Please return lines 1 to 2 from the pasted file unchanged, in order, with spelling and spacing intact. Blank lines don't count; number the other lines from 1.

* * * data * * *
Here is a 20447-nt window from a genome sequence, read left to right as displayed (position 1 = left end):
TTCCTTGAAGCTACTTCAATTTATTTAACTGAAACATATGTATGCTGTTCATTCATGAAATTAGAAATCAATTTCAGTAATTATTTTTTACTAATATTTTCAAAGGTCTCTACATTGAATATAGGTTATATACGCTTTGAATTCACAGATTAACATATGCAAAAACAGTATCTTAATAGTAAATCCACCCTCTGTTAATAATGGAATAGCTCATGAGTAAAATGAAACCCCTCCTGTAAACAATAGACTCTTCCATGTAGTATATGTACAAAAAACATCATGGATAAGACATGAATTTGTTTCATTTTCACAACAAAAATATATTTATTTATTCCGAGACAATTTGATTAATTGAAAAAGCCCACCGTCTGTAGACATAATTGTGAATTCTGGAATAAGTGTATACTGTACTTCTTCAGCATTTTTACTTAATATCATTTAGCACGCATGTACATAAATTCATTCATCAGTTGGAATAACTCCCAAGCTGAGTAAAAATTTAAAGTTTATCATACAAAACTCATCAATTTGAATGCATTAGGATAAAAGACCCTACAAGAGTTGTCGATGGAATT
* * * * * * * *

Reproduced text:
Here is a 20447-nt window from a genome sequence, read left to right as displayed (position 1 = left end):
TTCCTTGAAGCTACTTCAATTTATTTAACTGAAACATATGTATGCTGTTCATTCATGAAATTAGAAATCAATTTCAGTAATTATTTTTTACTAATATTTTCAAAGGTCTCTACATTGAATATAGGTTATATACGCTTTGAATTCACAGATTAACATATGCAAAAACAGTATCTTAATAGTAAATCCACCCTCTGTTAATAATGGAATAGCTCATGAGTAAAATGAAACCCCTCCTGTAAACAATAGACTCTTCCATGTAGTATATGTACAAAAAACATCATGGATAAGACATGAATTTGTTTCATTTTCACAACAAAAATATATTTATTTATTCCGAGACAATTTGATTAATTGAAAAAGCCCACCGTCTGTAGACATAATTGTGAATTCTGGAATAAGTGTATACTGTACTTCTTCAGCATTTTTACTTAATATCATTTAGCACGCATGTACATAAATTCATTCATCAGTTGGAATAACTCCCAAGCTGAGTAAAAATTTAAAGTTTATCATACAAAACTCATCAATTTGAATGCATTAGGATAAAAGACCCTACAAGAGTTGTCGATGGAATT